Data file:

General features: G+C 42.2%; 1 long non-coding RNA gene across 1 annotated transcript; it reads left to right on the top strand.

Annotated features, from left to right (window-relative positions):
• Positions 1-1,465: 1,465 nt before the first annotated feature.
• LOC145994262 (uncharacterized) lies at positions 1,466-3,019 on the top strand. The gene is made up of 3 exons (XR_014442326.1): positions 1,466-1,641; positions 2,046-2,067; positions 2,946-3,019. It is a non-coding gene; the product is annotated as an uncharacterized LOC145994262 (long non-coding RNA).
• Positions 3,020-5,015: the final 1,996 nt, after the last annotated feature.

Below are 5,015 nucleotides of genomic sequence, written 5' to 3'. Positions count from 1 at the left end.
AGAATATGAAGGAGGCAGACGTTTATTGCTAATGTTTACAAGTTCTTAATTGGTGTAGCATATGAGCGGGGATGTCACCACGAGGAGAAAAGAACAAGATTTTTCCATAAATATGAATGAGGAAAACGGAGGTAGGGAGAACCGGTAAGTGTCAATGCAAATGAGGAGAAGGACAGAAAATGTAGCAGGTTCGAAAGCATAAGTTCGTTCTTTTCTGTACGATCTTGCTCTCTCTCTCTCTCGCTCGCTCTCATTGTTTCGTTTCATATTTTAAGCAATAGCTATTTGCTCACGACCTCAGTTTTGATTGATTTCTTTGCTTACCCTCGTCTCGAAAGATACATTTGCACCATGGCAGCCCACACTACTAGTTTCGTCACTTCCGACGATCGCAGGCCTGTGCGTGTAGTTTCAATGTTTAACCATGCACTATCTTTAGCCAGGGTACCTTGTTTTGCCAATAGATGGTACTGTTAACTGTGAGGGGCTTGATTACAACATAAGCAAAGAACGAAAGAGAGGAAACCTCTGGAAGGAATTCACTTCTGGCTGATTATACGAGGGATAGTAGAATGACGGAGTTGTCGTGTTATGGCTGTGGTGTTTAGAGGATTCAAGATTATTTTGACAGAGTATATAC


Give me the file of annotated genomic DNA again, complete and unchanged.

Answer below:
General features: G+C 42.2%; 1 long non-coding RNA gene across 1 annotated transcript; it reads left to right on the top strand.

Annotated features, from left to right (window-relative positions):
• Positions 1-1,465: 1,465 nt before the first annotated feature.
• LOC145994262 (uncharacterized) lies at positions 1,466-3,019 on the top strand. The gene is made up of 3 exons (XR_014442326.1): positions 1,466-1,641; positions 2,046-2,067; positions 2,946-3,019. It is a non-coding gene; the product is annotated as an uncharacterized LOC145994262 (long non-coding RNA).
• Positions 3,020-5,015: the final 1,996 nt, after the last annotated feature.

Below are 5,015 nucleotides of genomic sequence, written 5' to 3'. Positions count from 1 at the left end.
AGAATATGAAGGAGGCAGACGTTTATTGCTAATGTTTACAAGTTCTTAATTGGTGTAGCATATGAGCGGGGATGTCACCACGAGGAGAAAAGAACAAGATTTTTCCATAAATATGAATGAGGAAAACGGAGGTAGGGAGAACCGGTAAGTGTCAATGCAAATGAGGAGAAGGACAGAAAATGTAGCAGGTTCGAAAGCATAAGTTCGTTCTTTTCTGTACGATCTTGCTCTCTCTCTCTCTCGCTCGCTCTCATTGTTTCGTTTCATATTTTAAGCAATAGCTATTTGCTCACGACCTCAGTTTTGATTGATTTCTTTGCTTACCCTCGTCTCGAAAGATACATTTGCACCATGGCAGCCCACACTACTAGTTTCGTCACTTCCGACGATCGCAGGCCTGTGCGTGTAGTTTCAATGTTTAACCATGCACTATCTTTAGCCAGGGTACCTTGTTTTGCCAATAGATGGTACTGTTAACTGTGAGGGGCTTGATTACAACATAAGCAAAGAACGAAAGAGAGGAAACCTCTGGAAGGAATTCACTTCTGGCTGATTATACGAGGGATAGTAGAATGACGGAGTTGTCGTGTTATGGCTGTGGTGTTTAGAGGATTCAAGATTATTTTGACAGAGTATATAC